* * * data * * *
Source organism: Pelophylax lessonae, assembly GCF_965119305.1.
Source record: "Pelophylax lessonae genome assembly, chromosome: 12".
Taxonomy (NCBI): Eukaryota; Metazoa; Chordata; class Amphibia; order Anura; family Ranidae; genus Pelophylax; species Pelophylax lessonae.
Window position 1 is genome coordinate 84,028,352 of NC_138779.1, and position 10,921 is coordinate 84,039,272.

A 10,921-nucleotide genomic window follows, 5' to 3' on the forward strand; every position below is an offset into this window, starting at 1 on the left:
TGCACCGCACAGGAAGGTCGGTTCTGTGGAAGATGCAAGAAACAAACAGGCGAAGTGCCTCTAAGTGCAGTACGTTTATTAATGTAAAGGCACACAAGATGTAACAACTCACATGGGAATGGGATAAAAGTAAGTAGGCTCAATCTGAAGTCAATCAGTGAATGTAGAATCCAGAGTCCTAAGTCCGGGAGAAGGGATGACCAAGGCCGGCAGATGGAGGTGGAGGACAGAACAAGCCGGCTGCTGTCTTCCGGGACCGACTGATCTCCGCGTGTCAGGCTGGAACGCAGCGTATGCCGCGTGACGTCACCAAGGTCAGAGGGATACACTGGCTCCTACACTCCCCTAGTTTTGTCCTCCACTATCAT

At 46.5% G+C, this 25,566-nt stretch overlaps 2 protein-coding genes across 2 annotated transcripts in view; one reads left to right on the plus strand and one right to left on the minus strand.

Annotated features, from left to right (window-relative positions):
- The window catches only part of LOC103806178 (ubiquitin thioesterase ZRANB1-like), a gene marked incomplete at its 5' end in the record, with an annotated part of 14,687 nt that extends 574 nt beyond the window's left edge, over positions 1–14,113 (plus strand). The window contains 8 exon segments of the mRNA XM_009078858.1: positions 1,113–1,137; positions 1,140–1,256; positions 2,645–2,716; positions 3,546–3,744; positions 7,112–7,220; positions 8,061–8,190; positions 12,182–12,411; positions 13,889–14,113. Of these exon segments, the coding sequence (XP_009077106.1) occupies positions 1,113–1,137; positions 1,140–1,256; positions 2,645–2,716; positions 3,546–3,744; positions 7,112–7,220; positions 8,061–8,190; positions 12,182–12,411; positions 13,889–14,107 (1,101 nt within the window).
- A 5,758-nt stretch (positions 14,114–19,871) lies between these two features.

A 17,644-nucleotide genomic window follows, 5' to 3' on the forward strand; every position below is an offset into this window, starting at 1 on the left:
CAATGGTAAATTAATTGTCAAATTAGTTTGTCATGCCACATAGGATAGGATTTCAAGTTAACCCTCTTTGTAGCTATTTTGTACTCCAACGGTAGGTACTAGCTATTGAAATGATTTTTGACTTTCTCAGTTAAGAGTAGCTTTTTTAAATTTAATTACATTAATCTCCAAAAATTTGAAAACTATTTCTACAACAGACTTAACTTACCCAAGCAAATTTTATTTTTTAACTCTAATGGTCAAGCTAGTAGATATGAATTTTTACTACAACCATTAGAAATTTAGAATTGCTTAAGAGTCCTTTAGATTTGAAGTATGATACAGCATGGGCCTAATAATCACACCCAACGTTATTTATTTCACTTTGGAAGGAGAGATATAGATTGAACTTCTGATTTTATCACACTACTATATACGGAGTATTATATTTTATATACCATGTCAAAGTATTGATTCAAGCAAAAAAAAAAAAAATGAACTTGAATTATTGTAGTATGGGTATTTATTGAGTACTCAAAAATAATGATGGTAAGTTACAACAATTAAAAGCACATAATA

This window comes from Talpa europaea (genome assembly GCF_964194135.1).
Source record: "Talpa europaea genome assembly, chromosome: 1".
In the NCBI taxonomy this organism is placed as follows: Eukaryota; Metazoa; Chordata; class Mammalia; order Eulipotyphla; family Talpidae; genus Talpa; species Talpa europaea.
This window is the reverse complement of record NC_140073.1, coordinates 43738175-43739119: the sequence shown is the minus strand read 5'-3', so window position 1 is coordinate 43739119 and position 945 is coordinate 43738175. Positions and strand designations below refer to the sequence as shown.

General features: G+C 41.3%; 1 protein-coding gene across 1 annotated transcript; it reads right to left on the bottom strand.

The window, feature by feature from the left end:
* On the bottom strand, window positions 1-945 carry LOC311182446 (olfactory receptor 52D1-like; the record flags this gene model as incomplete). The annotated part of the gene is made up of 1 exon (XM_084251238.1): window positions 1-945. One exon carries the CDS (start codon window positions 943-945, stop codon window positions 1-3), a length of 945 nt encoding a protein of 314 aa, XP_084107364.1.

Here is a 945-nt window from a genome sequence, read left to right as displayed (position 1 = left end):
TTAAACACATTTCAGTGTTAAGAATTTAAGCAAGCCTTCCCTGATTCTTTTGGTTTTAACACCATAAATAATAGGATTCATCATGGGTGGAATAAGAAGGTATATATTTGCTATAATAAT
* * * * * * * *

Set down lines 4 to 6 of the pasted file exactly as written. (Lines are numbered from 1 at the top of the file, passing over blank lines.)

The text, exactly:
Window position 1 is genome coordinate 84,028,352 of NC_138779.1, and position 10,921 is coordinate 84,039,272.

A 10,921-nucleotide genomic window follows, 5' to 3' on the forward strand; every position below is an offset into this window, starting at 1 on the left:
TGCACCGCACAGGAAGGTCGGTTCTGTGGAAGATGCAAGAAACAAACAGGCGAAGTGCCTCTAAGTGCAGTACGTTTATTAATGTAAAGGCACACAAGATGTAACAACTCACATGGGAATGGGATAAAAGTAAGTAGGCTCAATCTGAAGTCAATCAGTGAATGTAGAATCCAGAGTCCTAAGTCCGGGAGAAGGGATGACCAAGGCCGGCAGATGGAGGTGGAGGACAGAACAAGCCGGCTGCTGTCTTCCGGGACCGACTGATCTCCGCGTGTCAGGCTGGAACGCAGCGTATGCCGCGTGACGTCACCAAGGTCAGAGGGATACACTGGCTCCTACACTCCCCTAGTTTTGTCCTCCACTATCAT